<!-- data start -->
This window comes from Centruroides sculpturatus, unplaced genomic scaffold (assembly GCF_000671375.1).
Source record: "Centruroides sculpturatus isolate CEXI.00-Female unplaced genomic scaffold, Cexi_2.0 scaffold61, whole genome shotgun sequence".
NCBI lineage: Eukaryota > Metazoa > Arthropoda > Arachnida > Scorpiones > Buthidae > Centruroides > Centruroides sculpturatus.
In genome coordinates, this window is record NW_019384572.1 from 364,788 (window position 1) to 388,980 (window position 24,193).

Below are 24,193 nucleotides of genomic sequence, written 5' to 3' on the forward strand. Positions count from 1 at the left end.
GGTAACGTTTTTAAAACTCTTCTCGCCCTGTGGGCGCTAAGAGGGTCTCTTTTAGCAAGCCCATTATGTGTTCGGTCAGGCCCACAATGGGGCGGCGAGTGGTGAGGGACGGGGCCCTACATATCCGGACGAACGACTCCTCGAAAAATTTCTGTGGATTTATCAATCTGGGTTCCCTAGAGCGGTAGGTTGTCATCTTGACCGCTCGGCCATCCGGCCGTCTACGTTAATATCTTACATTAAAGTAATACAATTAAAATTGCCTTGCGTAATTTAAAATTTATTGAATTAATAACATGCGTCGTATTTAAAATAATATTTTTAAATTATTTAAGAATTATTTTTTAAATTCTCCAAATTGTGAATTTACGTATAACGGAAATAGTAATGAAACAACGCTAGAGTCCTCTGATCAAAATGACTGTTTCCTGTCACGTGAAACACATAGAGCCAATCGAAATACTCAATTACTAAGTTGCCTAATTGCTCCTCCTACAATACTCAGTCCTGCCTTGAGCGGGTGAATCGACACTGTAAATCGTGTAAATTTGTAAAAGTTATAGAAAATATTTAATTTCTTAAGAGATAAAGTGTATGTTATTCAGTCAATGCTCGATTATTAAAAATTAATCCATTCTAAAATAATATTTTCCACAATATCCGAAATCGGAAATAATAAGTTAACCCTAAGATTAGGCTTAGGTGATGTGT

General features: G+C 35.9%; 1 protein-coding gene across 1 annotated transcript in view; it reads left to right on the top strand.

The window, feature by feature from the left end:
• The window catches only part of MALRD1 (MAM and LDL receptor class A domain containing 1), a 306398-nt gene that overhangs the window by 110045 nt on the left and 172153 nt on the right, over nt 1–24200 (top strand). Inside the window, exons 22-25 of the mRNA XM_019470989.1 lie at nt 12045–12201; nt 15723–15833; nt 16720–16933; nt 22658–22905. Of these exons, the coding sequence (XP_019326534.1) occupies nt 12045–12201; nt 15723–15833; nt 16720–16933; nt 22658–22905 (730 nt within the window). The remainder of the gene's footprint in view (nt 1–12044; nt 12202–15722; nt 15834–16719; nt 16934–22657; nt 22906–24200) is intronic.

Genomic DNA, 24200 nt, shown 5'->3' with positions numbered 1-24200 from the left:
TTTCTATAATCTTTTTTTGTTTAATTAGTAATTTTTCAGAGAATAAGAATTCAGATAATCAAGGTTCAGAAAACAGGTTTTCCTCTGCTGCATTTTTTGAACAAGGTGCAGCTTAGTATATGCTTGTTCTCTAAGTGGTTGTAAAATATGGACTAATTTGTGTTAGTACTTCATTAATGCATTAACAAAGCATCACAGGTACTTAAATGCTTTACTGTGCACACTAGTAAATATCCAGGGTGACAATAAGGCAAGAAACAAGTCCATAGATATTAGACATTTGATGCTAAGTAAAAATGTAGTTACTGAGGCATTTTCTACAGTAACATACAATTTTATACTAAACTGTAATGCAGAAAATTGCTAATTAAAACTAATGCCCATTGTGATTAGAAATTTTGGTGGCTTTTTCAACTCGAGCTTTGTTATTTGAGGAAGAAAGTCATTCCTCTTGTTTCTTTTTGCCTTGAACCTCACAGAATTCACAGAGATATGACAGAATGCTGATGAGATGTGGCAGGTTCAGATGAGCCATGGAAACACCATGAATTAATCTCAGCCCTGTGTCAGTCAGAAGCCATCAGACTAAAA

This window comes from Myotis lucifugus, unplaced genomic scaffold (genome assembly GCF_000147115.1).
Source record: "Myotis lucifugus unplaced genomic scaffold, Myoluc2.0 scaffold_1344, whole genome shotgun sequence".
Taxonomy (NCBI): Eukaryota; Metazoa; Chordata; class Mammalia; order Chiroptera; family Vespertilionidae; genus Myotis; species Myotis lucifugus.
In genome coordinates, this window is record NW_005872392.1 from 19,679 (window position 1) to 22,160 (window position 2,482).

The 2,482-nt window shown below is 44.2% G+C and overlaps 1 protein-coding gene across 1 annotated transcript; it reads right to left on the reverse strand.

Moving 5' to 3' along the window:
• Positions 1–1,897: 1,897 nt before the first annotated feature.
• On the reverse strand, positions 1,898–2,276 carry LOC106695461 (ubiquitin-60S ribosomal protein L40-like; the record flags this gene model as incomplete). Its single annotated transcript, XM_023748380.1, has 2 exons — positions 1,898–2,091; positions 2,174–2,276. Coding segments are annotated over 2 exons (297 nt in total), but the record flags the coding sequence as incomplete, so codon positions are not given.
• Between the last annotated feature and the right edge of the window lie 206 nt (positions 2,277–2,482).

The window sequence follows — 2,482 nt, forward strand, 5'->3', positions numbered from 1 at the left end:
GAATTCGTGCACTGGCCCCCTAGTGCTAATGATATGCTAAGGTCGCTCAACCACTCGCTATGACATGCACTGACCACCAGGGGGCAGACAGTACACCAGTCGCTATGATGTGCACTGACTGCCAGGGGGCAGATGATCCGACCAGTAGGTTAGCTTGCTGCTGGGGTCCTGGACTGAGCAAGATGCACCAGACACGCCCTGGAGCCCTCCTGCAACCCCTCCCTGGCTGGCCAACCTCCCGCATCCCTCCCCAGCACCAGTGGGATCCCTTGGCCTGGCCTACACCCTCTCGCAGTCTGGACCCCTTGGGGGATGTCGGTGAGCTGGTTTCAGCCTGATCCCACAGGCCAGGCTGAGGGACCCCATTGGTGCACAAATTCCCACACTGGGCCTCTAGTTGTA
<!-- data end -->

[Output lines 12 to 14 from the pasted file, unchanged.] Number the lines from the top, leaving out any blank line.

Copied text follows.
This window comes from Myotis lucifugus, unplaced genomic scaffold (genome assembly GCF_000147115.1).
Source record: "Myotis lucifugus unplaced genomic scaffold, Myoluc2.0 scaffold_1344, whole genome shotgun sequence".
Taxonomy (NCBI): Eukaryota; Metazoa; Chordata; class Mammalia; order Chiroptera; family Vespertilionidae; genus Myotis; species Myotis lucifugus.